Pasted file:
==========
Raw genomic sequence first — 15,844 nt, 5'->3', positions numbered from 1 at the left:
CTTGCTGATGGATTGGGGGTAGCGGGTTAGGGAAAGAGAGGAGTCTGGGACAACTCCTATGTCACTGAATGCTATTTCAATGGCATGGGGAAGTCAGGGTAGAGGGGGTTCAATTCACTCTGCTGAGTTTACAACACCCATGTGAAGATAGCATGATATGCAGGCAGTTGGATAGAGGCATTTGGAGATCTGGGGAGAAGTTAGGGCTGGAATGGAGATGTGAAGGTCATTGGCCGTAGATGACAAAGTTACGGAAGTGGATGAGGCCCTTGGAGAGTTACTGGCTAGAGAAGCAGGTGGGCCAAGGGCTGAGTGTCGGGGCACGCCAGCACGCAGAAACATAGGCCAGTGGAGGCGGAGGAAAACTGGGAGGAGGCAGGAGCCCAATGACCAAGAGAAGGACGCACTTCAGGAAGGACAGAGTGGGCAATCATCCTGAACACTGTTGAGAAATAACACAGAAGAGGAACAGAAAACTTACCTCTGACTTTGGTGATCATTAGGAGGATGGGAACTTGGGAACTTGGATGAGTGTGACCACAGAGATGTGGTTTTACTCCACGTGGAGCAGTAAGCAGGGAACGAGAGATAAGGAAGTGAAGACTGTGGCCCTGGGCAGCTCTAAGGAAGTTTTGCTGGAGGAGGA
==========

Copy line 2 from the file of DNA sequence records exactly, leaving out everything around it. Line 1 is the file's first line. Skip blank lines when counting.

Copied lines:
CTTGCTGATGGATTGGGGGTAGCGGGTTAGGGAAAGAGAGGAGTCTGGGACAACTCCTATGTCACTGAATGCTATTTCAATGGCATGGGGAAGTCAGGGTAGAGGGGGTTCAATTCACTCTGCTGAGTTTACAACACCCATGTGAAGATAGCATGATATGCAGGCAGTTGGATAGAGGCATTTGGAGATCTGGGGAGAAGTTAGGGCTGGAATGGAGATGTGAAGGTCATTGGCCGTAGATGACAAAGTTACGGAAGTGGATGAGGCCCTTGGAGAGTTACTGGCTAGAGAAGCAGGTGGGCCAAGGGCTGAGTGTCGGGGCACGCCAGCACGCAGAAACATAGGCCAGTGGAGGCGGAGGAAAACTGGGAGGAGGCAGGAGCCCAATGACCAAGAGAAGGACGCACTTCAGGAAGGACAGAGTGGGCAATCATCCTGAACACTGTTGAGAAATAACACAGAAGAGGAACAGAAAACTTACCTCTGACTTTGGTGATCATTAGGAGGATGGGAACTTGGGAACTTGGATGAGTGTGACCACAGAGATGTGGTTTTACTCCACGTGGAGCAGTAAGCAGGGAACGAGAGATAAGGAAGTGAAGACTGTGGCCCTGGGCAGCTCTAAGGAAGTTTTGCTGGAGGAGGA